A low growl rumbled out of the abnormally large black dog laying at the entrance of the laboratory. George’s eyes lingered at the mutt, and he had half a mind to kick the damn thing, but if he were being honest with himself, it creeped him out. Its heated gold eyes met his cold gray ones. He always got the feeling that there was more to the canine than the crazy doctor admitted. In fact, he was almost certain it was a shifter. It was just as unnerving as the man’s wife. She was a frigid bitch. She spoke very little but once she did it was to cut you deeply. Advertisements
I didn’t sign up for this shit. Matthew sat on a chair, his head leaning backward, hanging over the edge of his seat. He signed up to kill shifters, not babysit one.
The cage door screeched as it opened, and Marissa wondered if it was her fear that had heightened the sound. While it struggled to completely open, she dashed across the room. The last thing she wanted was to be trapped against the door when whatever was behind those bars came out. She needed room to run and think. At the end of the exceedingly long corridor, the room split off and dim lights came on. Left and right were her only options. She darted to the left and saw another opening on her right. She skidded into it and paused. The next room was a straight path but there were openings on both sides of the walls. She counted 6 on both sides. God, she hoped she wasn’t in a maze.
Marissa’s gaze shifted slightly, wondering if it was still too late to dive out the window and make a run for it. Maybe Melanie was bluffing and the drop wouldn’t kill her. And if she was some supernatural creature surely, she’d be fine. The hairs on her neck were standing. The room was dead silent. They were waiting for her to give her answer. Though she was focused on her escape, she was also very aware of the men’s bodies. They were prepared to shoot her at the slightest suspicious movement. She did not like her odds at all right now. Even if she could use the window, she’d probably be riddled with bullets before she could jump out.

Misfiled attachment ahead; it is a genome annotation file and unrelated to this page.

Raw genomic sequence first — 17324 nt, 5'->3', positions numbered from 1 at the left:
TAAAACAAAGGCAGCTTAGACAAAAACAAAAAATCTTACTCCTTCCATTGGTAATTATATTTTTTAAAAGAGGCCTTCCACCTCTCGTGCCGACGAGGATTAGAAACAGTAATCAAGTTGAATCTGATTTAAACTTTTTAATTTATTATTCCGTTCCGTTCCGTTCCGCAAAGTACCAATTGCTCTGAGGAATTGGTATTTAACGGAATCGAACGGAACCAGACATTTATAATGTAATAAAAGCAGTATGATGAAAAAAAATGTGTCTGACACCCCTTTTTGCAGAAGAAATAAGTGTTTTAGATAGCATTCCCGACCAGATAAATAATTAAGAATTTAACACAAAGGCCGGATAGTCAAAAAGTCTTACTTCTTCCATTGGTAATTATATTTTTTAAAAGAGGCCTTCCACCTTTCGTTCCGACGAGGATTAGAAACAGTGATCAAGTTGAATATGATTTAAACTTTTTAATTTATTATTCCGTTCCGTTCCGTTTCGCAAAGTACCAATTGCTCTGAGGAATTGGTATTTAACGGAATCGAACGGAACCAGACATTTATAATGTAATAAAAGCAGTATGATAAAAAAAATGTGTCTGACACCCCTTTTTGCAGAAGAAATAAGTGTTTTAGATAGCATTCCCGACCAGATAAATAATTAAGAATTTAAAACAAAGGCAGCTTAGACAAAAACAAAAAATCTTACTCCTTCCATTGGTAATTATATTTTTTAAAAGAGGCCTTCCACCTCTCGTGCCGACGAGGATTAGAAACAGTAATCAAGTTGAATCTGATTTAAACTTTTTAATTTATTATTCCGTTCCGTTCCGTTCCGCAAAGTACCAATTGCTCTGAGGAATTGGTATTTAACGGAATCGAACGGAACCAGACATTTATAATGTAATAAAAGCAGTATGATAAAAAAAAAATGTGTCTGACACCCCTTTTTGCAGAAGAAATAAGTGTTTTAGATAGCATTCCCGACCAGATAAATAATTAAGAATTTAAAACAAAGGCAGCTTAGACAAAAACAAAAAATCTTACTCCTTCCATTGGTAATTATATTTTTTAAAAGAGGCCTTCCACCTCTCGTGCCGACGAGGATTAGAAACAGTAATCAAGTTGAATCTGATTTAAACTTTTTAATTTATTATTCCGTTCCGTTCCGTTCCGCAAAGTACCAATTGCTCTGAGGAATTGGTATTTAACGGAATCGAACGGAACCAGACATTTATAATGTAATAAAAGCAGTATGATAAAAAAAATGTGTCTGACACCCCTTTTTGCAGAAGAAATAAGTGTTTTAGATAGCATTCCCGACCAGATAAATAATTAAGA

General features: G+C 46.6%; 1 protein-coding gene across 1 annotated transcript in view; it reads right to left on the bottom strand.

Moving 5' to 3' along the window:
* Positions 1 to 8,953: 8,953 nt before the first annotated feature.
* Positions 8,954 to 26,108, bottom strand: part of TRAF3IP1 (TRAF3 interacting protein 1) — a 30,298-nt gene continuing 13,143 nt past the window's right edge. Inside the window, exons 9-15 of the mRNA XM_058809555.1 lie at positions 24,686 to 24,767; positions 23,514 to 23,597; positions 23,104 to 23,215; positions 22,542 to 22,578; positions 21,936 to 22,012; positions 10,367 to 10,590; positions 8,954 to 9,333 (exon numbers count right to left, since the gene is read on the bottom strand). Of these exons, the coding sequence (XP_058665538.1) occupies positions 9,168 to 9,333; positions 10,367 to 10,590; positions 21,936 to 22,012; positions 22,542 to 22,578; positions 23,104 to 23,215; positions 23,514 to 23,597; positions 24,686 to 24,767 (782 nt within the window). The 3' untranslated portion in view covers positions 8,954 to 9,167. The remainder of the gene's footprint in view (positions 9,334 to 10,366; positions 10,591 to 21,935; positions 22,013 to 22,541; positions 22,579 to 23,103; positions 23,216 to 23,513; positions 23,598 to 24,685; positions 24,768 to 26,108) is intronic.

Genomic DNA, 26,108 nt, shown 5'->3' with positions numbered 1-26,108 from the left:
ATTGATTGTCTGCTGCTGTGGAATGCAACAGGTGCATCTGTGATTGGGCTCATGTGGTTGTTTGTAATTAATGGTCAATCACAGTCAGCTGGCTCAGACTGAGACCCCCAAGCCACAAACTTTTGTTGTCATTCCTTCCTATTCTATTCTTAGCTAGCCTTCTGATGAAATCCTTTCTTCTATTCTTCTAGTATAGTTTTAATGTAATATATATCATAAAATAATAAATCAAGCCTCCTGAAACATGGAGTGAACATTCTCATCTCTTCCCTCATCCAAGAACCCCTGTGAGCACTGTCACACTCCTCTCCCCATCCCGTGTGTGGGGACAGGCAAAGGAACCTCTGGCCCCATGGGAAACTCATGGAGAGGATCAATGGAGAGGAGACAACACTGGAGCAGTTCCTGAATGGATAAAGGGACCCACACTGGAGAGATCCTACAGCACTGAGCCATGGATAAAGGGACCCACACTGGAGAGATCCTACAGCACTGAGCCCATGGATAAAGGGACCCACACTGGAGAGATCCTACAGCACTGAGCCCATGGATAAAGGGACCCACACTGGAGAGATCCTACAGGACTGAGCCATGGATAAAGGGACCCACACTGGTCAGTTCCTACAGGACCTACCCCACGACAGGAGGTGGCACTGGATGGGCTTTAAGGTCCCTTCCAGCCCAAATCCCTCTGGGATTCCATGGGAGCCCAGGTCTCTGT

Marissa tilted her head as she regarded the stranger standing across the room. The dark-skinned woman looked exhausted, and there were dark circles under her brown eyes. Her jet-black hair was cut short and hidden under an equally dark cap. The woman held her hands to her mouth, her face covered in shock and concern.
There was blood everywhere. It covered the buildings, matted the asphalt, dripped off the benches and its scent–thick and overbearing–coated the air. Dead bodies were strewn across the street. Limbs were scattered. Screams reverberated in a symphony of madness, orchestrated by the wild beasts running amuck. No one was safe. Running? Pointless. Screaming? Useless. Fighting? You could try, but you were merely postponing the inevitable. Death would come swiftly regardless.
It was halfway through the afternoon when Marissa and her sister, Melanie Coldwell, woke up. Both women had a rough day yesterday. Needing a listening ear, Marissa took a trip to Melanie’s place. Although Melanie was reluctant to talk about her day, Marissa wasted no time venting. She remembered all too clearly how her encounter with Jamoy went. When she finished her tale, Melanie’s face was practically glowing.
Marissa sighed and sipped the warm French vanilla cappuccino in her hand while focusing her body on relaxing. The warmth of the beverage traveled down her throat and radiated out to warm her entire body. A jolt of energy came with the warmth that she gladly welcomed.